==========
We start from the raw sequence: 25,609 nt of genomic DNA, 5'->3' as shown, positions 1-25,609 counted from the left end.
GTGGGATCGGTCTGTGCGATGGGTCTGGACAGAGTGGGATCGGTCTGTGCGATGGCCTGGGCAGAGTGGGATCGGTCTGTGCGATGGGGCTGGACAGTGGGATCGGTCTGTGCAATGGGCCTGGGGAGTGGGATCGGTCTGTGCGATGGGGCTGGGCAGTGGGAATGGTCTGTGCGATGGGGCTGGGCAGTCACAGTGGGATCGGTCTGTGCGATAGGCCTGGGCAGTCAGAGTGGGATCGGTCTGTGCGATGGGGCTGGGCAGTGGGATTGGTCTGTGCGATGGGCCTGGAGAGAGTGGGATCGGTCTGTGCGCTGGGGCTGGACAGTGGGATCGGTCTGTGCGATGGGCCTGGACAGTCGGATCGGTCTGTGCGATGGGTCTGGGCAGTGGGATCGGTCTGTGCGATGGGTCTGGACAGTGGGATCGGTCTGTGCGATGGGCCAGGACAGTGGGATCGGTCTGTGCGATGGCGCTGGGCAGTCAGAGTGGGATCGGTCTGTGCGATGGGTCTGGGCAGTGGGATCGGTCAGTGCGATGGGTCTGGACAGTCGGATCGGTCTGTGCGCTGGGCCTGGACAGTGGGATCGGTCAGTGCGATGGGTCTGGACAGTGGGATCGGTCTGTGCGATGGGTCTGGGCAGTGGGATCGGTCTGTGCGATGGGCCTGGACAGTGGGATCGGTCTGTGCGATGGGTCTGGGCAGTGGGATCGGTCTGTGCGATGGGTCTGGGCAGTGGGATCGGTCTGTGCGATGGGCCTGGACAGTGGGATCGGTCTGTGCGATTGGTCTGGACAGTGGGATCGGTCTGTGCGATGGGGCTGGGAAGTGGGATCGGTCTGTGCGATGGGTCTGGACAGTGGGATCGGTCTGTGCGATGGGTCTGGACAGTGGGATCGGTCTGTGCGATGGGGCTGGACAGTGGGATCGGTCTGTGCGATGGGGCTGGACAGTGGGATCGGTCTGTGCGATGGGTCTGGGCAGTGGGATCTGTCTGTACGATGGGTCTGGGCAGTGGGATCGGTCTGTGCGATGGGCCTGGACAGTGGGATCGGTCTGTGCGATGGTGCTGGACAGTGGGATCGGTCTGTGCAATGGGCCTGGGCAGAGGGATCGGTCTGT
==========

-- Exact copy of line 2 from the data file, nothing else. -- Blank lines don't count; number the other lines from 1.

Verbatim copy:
GTGGGATCGGTCTGTGCGATGGGTCTGGACAGAGTGGGATCGGTCTGTGCGATGGCCTGGGCAGAGTGGGATCGGTCTGTGCGATGGGGCTGGACAGTGGGATCGGTCTGTGCAATGGGCCTGGGGAGTGGGATCGGTCTGTGCGATGGGGCTGGGCAGTGGGAATGGTCTGTGCGATGGGGCTGGGCAGTCACAGTGGGATCGGTCTGTGCGATAGGCCTGGGCAGTCAGAGTGGGATCGGTCTGTGCGATGGGGCTGGGCAGTGGGATTGGTCTGTGCGATGGGCCTGGAGAGAGTGGGATCGGTCTGTGCGCTGGGGCTGGACAGTGGGATCGGTCTGTGCGATGGGCCTGGACAGTCGGATCGGTCTGTGCGATGGGTCTGGGCAGTGGGATCGGTCTGTGCGATGGGTCTGGACAGTGGGATCGGTCTGTGCGATGGGCCAGGACAGTGGGATCGGTCTGTGCGATGGCGCTGGGCAGTCAGAGTGGGATCGGTCTGTGCGATGGGTCTGGGCAGTGGGATCGGTCAGTGCGATGGGTCTGGACAGTCGGATCGGTCTGTGCGCTGGGCCTGGACAGTGGGATCGGTCAGTGCGATGGGTCTGGACAGTGGGATCGGTCTGTGCGATGGGTCTGGGCAGTGGGATCGGTCTGTGCGATGGGCCTGGACAGTGGGATCGGTCTGTGCGATGGGTCTGGGCAGTGGGATCGGTCTGTGCGATGGGTCTGGGCAGTGGGATCGGTCTGTGCGATGGGCCTGGACAGTGGGATCGGTCTGTGCGATTGGTCTGGACAGTGGGATCGGTCTGTGCGATGGGGCTGGGAAGTGGGATCGGTCTGTGCGATGGGTCTGGACAGTGGGATCGGTCTGTGCGATGGGTCTGGACAGTGGGATCGGTCTGTGCGATGGGGCTGGACAGTGGGATCGGTCTGTGCGATGGGGCTGGACAGTGGGATCGGTCTGTGCGATGGGTCTGGGCAGTGGGATCTGTCTGTACGATGGGTCTGGGCAGTGGGATCGGTCTGTGCGATGGGCCTGGACAGTGGGATCGGTCTGTGCGATGGTGCTGGACAGTGGGATCGGTCTGTGCAATGGGCCTGGGCAGAGGGATCGGTCTGT